Phlegmonous gastritis in an ankylosing spondylitis patient treated with infliximab

Article information

Korean J Intern Med. 2017;32(5):945-946
Publication date (electronic) : 2017 August 18
doi : https://doi.org/10.3904/kjim.2016.158
1Division of Rheumatology, Department of Internal Medicine, Gangneung Asan Hospital, University of Ulsan College of Medicine, Gangneung, Korea
2Division of Rheumatology, Department of Internal Medicine, Soonchunhyang University College of Medicine, Seoul, Korea
Correspondence to Hyun-Sook Kim, M.D. Tel: +82-2-709-3061 Fax: +82-2-709-9554 E-mail: healthyra@schmc.ac.kr
Received 2015 November 23; Revised 2016 January 6; Accepted 2016 January 13.

A 51-year old man, with a 2-year history of ankylosing spondylitis (AS), was hospitalized for severe nausea and vomiting. On physical examination, his temperature was 37.5°C and his blood pressure was 138/86 mmHg. His laboratory findings were as follows: white blood cell count, 15,200/mm3 (neutrophils, 81.6%); hemoglobin, 9.4 g/dL; platelet count, 400,000/mm3; erythrocyte sedimentation rate, 74 mm/hr; and C-reactive protein, 4.00 mg/dL. He had been treated with infliximab beginning 6 months earlier and had last received it 2 weeks earlier. Abdominal computed tomography (CT) showed diffuse edematous submucosal wall thickening throughout the stomach and no specific findings in the colon (Fig. 1A and 1B). A characteristic feature of phlegmonous gastritis is the isolated thickening of the gastric wall, most marked in the submucosa. Esophagogastroduodenoscopy showed edematous, reddish mucosal change, and multiple ulcerative lesions on the greater curvature of the stomach. Diffuse ulcerative lesions on the fundus of the stomach were also detected (Fig. 1C). Phlegmonous gastritis was diagnosed based on CT and endoscopy findings. No phlegmonous gastritis pathogen was identified from cultures of blood, gastric aspirates, or tissue. The patient was treated conservatively with fluid resuscitation, a proton pump inhibitor, and broad-spectrum antibiotics including vancomycin and piperacillin/tazobactam for 3 weeks. Within a few days, the patient was afebrile and able to eat.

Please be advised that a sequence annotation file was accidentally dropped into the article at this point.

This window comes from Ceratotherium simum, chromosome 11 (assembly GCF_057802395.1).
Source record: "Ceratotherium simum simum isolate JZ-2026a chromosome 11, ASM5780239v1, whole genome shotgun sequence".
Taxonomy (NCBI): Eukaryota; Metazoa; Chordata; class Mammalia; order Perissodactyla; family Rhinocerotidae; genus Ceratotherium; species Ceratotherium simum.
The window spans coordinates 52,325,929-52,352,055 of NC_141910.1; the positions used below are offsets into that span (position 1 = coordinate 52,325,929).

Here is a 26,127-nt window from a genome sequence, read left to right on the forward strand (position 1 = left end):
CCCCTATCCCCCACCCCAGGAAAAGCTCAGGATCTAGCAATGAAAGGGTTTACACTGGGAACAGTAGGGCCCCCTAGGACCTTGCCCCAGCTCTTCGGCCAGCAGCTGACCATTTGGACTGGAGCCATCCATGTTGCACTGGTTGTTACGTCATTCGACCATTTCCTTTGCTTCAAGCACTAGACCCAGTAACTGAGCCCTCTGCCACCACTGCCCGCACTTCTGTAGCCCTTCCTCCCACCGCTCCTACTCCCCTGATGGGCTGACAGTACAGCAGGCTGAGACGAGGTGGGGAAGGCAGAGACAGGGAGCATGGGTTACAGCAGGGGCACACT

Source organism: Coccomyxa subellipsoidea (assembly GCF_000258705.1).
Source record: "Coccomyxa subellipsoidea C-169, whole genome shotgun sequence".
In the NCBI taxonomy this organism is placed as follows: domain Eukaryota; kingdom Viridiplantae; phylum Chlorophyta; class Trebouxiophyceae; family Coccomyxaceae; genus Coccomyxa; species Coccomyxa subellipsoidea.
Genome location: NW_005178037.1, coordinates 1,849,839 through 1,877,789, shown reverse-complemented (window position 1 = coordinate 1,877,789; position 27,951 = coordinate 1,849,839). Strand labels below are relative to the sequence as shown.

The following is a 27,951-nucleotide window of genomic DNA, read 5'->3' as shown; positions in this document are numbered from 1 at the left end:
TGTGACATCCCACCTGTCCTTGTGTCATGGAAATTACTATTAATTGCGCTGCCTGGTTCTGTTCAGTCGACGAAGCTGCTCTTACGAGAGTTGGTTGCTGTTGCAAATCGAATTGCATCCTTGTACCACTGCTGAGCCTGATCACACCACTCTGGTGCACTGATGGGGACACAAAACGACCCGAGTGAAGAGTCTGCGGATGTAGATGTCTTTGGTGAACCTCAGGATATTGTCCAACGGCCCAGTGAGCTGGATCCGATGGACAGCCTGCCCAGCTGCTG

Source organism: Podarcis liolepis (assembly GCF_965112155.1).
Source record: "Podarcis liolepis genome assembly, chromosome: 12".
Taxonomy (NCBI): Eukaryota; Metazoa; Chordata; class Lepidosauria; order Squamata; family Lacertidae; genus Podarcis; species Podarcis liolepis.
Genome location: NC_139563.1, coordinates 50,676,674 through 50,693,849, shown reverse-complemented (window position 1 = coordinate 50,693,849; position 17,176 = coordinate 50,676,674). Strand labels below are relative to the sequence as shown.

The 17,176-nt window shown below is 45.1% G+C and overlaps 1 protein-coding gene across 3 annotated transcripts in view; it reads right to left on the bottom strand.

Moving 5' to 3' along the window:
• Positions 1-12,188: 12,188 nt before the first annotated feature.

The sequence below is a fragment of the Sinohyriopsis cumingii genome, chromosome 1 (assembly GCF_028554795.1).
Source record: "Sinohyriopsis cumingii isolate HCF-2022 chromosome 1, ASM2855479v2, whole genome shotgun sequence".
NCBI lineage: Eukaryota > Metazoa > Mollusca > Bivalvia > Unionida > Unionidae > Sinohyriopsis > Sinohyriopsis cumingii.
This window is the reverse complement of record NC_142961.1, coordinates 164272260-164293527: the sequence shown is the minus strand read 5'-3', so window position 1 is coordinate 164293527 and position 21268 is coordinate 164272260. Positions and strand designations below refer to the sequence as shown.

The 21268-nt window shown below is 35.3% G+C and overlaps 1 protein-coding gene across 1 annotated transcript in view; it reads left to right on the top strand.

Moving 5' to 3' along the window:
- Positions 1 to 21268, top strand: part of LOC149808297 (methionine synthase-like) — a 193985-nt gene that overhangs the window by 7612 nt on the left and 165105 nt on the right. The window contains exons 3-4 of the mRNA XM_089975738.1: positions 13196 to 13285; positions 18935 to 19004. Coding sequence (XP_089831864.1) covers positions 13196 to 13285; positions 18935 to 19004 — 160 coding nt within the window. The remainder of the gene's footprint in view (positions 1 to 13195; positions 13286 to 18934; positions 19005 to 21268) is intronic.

Figure 1.

(A, B) Computed tomography showed diffuse edematous submucosal wall thickening throughout the stomach, but no specific findings in the colon. (C) Esophagogastroduodenoscopy showed edematous, reddish mucosal changes, and multiple ulcerative lesions on the greater curvature of the stomach. Diffuse ulcerative lesions on the fundus of the stomach were also detected.

Phlegmonous gastritis is a rare, rapidly progressive, potentially fatal bacterial infection. Predisposing factors include mucosal injury, achlorhydria, and an immunocompromised state. Phlegmonous gastritis may follow a fulminating course involving early peripheral circulatory collapse or delayed gastric perforation. Sepsis and multiorgan failure are common. However, the rarity of this disease makes the diagnosis and choice of appropriate treatment difficult. Early recognition and therapy are important for survival. We report a case of phlegmonous gastritis in AS that was diagnosed early and treated successfully with broad-spectrum antibiotics.

Notes

No potential conflict of interest relevant to this article was reported.

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Figure 1.

(A, B) Computed tomography showed diffuse edematous submucosal wall thickening throughout the stomach, but no specific findings in the colon. (C) Esophagogastroduodenoscopy showed edematous, reddish mucosal changes, and multiple ulcerative lesions on the greater curvature of the stomach. Diffuse ulcerative lesions on the fundus of the stomach were also detected.